Red tape and emissions trading: ETS hits non-EU shipowners hard
Asian shipowners are likely to be hit the hardest by the cost of the EU ...
Beleaguered Hyundai Merchant Marine (HMM) is continuing to receive encouragement from the South Korean government as it fights for survival from bankruptcy, as well as the threat of an enforced merger with compatriot Hanjin Shipping.
The Korean Minister of Oceans and Fisheries (MOF), Kim Young-suk, told The Korean Economic Daily yesterday that it was “much more beneficial to maintain two major shipping companies than to reduce them by a forced merger”.
He said: “If the companies get merged, file for court receivership or are sold to a third party, they will be completely dropped out from their global alliances… it would be a huge loss for the Korean shipping industry if we lose one of them that has maintained its hard-won membership.”
Hanjin Shipping is currently part of the CKYHE alliance, while HMM is a member of the G6 alliance.
The minister also sought to offer encouragement on the possibility of government support for HMM’s restructure plans.
In February the Korean government said that it had created a $1.2bn fund to support domestic maritime companies, although their debt ratios must be reduced to below 400% if a company was to qualify.
Currently Hanjin Shipping’s debt ratio is 600%, but HMM has a massive 1,700% ratio debt mountain.
The minister added that the government’s figure of 400% was just a “guideline”.
“It does not mean that the government will not create the shipping fund until shipping companies lower their debt ratios under 400%,” he clarified.
“The most important thing is each company’s possibility of revival. We will not be obsessed with the numbers like 400% and will create the shipping fund to support carriers if we can see the clear possibility of improvement in each company’s financial status.”
After a rejection of its debt rescheduling item at HMM’s creditors’ meeting on 17 March, the company’s main lender, the state-owned Korea Development Bank (KDB), said it would enter into a voluntary agreement (VA) with HMM on 29 March which would include a three-month extension of the principal and interest on its debt.
KDB is holding meetings with other creditor banks during this week and reports suggest that they will have little option other than to join the VA on 29 March.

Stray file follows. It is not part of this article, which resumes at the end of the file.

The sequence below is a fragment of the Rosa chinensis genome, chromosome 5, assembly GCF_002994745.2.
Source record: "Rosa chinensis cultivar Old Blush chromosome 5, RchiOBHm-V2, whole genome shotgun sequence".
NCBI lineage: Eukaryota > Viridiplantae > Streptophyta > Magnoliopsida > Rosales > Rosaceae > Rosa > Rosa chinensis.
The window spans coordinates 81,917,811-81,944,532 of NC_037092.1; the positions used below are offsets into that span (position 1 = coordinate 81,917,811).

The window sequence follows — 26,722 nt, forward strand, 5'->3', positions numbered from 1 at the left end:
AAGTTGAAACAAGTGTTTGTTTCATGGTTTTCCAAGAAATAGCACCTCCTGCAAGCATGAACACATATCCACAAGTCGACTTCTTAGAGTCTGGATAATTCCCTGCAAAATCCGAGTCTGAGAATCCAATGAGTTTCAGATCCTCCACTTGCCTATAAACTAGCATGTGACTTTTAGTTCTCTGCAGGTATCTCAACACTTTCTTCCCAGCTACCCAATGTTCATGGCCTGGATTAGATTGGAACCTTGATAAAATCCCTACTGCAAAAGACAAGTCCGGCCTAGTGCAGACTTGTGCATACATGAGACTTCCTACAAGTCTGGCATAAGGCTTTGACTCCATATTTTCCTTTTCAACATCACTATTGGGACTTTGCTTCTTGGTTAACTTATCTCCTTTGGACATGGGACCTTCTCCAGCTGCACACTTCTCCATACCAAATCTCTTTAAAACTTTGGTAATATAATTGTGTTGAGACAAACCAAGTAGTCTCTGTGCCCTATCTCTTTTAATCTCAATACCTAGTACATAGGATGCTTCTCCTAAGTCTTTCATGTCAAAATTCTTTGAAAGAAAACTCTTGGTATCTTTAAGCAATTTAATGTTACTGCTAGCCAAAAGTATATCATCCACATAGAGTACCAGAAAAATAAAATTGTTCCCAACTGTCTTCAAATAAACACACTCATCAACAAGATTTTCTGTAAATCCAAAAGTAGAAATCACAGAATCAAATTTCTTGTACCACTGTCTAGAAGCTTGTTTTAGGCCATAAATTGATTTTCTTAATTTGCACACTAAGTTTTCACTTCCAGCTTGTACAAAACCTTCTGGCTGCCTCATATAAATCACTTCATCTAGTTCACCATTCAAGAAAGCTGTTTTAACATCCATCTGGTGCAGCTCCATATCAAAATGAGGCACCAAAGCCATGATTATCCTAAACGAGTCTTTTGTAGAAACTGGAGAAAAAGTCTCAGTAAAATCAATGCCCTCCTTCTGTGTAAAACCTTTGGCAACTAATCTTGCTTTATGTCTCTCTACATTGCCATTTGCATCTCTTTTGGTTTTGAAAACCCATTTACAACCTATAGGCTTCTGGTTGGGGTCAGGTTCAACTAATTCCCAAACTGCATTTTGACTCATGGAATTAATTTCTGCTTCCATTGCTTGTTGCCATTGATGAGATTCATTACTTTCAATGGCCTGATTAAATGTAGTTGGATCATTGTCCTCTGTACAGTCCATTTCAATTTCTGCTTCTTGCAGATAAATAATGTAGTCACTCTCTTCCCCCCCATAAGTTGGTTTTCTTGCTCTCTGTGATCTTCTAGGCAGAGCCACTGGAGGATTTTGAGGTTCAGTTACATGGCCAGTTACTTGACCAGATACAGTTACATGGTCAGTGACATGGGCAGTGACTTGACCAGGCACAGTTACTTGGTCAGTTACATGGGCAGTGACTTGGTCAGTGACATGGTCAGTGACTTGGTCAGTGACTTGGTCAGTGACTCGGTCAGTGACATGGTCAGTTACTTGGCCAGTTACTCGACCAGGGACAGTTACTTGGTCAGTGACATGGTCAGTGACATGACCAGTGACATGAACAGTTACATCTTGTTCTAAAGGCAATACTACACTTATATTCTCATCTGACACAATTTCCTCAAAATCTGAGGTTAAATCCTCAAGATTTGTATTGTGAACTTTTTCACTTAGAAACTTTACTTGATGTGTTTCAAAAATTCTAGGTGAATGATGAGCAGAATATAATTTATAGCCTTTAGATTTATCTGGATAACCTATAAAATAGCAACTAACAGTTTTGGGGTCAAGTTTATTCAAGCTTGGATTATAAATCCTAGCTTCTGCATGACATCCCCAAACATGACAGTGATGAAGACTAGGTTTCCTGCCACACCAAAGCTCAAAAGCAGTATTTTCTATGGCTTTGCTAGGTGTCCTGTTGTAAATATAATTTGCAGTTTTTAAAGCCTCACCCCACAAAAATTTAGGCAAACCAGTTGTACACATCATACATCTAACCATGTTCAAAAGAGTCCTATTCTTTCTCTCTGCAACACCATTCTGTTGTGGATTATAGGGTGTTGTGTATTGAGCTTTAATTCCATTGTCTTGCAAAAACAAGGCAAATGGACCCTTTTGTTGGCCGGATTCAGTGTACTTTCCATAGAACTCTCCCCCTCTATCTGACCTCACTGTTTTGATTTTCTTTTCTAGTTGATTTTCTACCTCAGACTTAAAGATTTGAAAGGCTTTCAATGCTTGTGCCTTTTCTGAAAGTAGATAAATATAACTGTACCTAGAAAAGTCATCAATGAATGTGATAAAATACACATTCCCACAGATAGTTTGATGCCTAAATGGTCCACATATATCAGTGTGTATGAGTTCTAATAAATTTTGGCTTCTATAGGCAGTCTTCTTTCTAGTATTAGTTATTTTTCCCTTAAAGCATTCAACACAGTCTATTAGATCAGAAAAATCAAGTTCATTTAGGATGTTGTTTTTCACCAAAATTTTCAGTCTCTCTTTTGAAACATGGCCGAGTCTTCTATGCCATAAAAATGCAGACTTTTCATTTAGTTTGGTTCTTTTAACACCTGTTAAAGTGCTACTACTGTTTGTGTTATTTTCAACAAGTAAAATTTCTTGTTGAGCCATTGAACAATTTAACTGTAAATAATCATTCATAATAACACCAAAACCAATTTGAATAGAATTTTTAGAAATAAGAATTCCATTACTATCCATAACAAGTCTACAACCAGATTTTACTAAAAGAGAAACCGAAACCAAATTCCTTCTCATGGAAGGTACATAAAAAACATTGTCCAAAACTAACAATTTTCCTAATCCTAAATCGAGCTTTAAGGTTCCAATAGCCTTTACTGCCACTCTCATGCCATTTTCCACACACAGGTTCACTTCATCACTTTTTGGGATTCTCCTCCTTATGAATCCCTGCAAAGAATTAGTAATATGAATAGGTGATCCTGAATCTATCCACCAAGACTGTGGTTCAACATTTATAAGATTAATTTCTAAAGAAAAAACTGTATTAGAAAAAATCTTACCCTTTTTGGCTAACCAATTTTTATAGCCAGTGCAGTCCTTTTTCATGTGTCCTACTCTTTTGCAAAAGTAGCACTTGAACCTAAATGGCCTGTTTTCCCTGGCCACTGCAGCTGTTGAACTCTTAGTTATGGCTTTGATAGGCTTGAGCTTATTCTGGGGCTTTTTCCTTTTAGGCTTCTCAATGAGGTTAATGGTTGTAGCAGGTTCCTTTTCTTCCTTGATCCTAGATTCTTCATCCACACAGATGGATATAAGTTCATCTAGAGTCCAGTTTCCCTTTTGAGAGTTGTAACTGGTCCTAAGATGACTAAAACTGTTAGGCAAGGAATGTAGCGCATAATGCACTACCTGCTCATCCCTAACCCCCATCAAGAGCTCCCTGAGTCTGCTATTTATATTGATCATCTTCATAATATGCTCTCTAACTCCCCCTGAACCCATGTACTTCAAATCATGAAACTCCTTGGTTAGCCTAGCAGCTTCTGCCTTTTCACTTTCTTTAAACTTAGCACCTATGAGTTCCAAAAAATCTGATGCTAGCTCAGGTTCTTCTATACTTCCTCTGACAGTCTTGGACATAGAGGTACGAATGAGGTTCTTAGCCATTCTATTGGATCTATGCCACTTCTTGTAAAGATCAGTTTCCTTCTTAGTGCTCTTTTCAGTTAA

In a statement released last week KDB said: “We ask all interested parties for full understanding and co-operation as their participation to share the burden is the only possible measure to normalise HMM.”
It added that negotiations with creditors that did not sign up to the VA, as well as shipowners that are currently holding firm on charter party reductions, would thus “gain a high degree of momentum”.
New York Stock Exchange-listed shipowner Danaos Corporation, which time charters out 13 ships to HMM on fixed-rate daily hire basis, was obliged to add a note to its 2015 annual report filed with the US Securities and Exchange Commission on Friday.
It said: “If Hyundai or our other charterers fail to meet their obligations to us or attempt to renegotiate our charter agreements, as part of a court-led restructuring or otherwise, we could sustain significant reductions in revenue and earnings which could have a material adverse effect on our business, financial condition, results of operations and cash flows, as well as our ability to pay dividends, if any, in the future, and comply with the covenants in our credit facilities.”
It warned that in such an event it might be “unable to service our debt and other obligations” which could result in the company itself having to “restructure our obligations”.